"What changes first [after treatment] is the patient’s morale," says Howard. "What changes next are the symptoms. What changes after that is their ability to function maintain a marriage, get along with co-workers.
"These things are causally sequenced," he says. "You have to feel better before you get better, you have to get better before you function better."
If the patient isn’t improving after treatment, whether it is psychotherapy or medication, then the treatment needs to change, says Howard.
Do your patients feel better?
Outcomes measurement tools also can supplement clinical interviews to determine how the patient views his or her condition. The Behavior and Symptom Identification Scale (BASIS-32), an outcomes measurement tool designed for mental health professionals to use with inpatients or outpatients, is geared toward this patient perspective, rather than diagnosis, says Susan V. Eisen, PhD, assistant director of the department of mental health services research at McLean Hospital in Belmont, MA.
BASIS-32 can be used with a range of illnesses, from depression to schizophrenia. It provides scores in five categories: relation to self/others, daily living skills, depression/anxiety, impulsive/addictive behavior, and psychosis.
The patient-oriented questionnaire represents the "increasing emphasis on the role of the consumer in his or her own treatment plan and outcomes," says Eisen, who is also an assistant professor in the department of psychiatry at Harvard Medical School in Boston.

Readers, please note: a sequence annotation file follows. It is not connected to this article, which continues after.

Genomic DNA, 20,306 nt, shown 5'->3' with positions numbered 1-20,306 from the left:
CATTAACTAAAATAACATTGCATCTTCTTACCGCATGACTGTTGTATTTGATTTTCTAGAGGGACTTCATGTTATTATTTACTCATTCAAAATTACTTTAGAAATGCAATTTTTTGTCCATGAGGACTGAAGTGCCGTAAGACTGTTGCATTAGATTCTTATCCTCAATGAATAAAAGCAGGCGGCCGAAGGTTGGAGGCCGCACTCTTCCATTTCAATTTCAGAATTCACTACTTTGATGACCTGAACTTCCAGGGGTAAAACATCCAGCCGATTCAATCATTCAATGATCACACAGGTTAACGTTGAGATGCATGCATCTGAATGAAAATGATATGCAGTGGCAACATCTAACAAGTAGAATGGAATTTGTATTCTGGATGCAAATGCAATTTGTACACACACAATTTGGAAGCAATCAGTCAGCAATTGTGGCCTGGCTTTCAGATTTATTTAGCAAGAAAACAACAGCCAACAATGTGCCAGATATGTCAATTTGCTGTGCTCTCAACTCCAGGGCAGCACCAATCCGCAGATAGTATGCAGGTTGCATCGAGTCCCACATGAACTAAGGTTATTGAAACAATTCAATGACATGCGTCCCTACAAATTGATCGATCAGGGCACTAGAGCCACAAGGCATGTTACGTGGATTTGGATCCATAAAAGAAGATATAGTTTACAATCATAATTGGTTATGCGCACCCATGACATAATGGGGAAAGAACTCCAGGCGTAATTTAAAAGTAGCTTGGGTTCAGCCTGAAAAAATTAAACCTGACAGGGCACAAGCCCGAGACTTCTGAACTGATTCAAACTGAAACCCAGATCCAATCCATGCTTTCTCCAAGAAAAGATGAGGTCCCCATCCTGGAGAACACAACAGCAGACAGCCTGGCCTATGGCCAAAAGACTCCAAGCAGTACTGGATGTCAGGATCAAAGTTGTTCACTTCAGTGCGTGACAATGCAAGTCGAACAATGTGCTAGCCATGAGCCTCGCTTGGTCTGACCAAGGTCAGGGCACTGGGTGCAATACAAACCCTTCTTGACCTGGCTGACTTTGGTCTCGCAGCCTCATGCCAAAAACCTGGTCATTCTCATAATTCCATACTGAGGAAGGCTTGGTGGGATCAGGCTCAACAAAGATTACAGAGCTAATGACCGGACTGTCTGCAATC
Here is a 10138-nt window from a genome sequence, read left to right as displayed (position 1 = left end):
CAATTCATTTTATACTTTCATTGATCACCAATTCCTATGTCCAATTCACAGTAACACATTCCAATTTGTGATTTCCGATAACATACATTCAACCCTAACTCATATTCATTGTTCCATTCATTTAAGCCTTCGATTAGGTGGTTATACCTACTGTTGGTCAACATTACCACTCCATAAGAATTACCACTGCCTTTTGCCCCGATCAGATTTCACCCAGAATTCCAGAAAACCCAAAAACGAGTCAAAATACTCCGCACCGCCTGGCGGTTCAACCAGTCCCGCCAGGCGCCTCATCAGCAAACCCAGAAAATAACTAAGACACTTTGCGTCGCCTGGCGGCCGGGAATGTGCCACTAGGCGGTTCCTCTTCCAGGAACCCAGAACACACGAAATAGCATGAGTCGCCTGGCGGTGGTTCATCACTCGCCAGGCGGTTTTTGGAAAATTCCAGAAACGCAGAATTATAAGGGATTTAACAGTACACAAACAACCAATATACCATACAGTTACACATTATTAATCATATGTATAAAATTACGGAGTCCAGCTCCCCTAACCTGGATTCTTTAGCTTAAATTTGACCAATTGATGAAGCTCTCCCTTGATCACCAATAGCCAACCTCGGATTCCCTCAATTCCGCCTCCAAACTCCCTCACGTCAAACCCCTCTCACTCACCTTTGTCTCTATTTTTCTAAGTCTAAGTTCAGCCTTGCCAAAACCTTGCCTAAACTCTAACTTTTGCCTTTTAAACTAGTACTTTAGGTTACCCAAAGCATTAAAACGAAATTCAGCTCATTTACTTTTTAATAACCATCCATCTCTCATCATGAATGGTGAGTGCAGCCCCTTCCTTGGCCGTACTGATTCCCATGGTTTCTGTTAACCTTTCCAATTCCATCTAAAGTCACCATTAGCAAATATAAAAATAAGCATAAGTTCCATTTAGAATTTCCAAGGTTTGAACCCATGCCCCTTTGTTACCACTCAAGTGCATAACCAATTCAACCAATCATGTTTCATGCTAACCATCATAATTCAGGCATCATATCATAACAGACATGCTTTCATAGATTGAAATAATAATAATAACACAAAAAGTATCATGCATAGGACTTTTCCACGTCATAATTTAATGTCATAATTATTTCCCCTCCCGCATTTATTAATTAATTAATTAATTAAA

"It highlights areas that are important to the patient and their needs for treatment, as opposed to what the clinician sees as the need for treatment," she says.
At McLean Hospital in Belmont, MA, where Eisen and her colleagues developed the BASIS-32, it is used as a quality indicator. Patients complete the questionnaire at admission and discharge, and consistently report an improvement in all categories. (See chart, inserted in this issue.) McLean Hospital also monitors patient satisfaction, readmission within 30 days of discharge, and harmful events, such as medication errors.
Tools like the BASIS-32 and COMPASS give mental health clinicians a point of reference for monitoring treatment, much the way physicians check blood pressure or lab results for other ailments. They become increasingly important as mental health professionals seek to prove their effectiveness and argue for a bigger piece of the health care pie with managed care organizations, mental health outcomes experts say.
Schulberg cautions that any questionnaire or screening tool is just another piece of information for mental health professionals or primary care physicians. Clinicians must maintain weekly or biweekly contact with patients and ultimately must rely on their own clinical judgment. Practice guidelines are available to shape treatment and referral decisions.
Outcomes measurement offers one way to improve diagnosis and treatment, says Schulberg. "[Outcomes measurement] is a step in the right direction," he says. "It becomes a more standardized and empiric way to find out what’s happening with the patient and whether the course of the illness is improving."